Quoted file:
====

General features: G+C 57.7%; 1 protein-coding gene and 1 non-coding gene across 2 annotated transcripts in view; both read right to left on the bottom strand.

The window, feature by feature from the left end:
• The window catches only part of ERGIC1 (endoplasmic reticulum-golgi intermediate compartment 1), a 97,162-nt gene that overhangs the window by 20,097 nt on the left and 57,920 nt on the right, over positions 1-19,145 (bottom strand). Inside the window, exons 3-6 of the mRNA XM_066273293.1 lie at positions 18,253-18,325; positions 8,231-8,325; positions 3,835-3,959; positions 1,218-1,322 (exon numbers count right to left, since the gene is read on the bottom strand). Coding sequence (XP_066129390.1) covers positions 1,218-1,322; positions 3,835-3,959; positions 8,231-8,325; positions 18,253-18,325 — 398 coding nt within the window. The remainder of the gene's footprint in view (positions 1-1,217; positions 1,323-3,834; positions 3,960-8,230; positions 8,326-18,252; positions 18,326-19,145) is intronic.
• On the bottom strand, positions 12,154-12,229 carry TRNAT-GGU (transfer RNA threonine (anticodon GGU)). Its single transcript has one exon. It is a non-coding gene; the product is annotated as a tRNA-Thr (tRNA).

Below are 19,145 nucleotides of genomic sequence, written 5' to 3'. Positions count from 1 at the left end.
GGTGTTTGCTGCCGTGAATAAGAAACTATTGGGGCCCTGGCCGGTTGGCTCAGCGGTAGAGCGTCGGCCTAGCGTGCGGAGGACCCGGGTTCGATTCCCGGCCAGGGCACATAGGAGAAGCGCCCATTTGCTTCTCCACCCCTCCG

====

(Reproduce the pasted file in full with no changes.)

General features: G+C 57.7%; 1 protein-coding gene and 1 non-coding gene across 2 annotated transcripts in view; both read right to left on the bottom strand.

The window, feature by feature from the left end:
• The window catches only part of ERGIC1 (endoplasmic reticulum-golgi intermediate compartment 1), a 97,162-nt gene that overhangs the window by 20,097 nt on the left and 57,920 nt on the right, over positions 1-19,145 (bottom strand). Inside the window, exons 3-6 of the mRNA XM_066273293.1 lie at positions 18,253-18,325; positions 8,231-8,325; positions 3,835-3,959; positions 1,218-1,322 (exon numbers count right to left, since the gene is read on the bottom strand). Coding sequence (XP_066129390.1) covers positions 1,218-1,322; positions 3,835-3,959; positions 8,231-8,325; positions 18,253-18,325 — 398 coding nt within the window. The remainder of the gene's footprint in view (positions 1-1,217; positions 1,323-3,834; positions 3,960-8,230; positions 8,326-18,252; positions 18,326-19,145) is intronic.
• On the bottom strand, positions 12,154-12,229 carry TRNAT-GGU (transfer RNA threonine (anticodon GGU)). Its single transcript has one exon. It is a non-coding gene; the product is annotated as a tRNA-Thr (tRNA).

Below are 19,145 nucleotides of genomic sequence, written 5' to 3'. Positions count from 1 at the left end.
GGTGTTTGCTGCCGTGAATAAGAAACTATTGGGGCCCTGGCCGGTTGGCTCAGCGGTAGAGCGTCGGCCTAGCGTGCGGAGGACCCGGGTTCGATTCCCGGCCAGGGCACATAGGAGAAGCGCCCATTTGCTTCTCCACCCCTCCG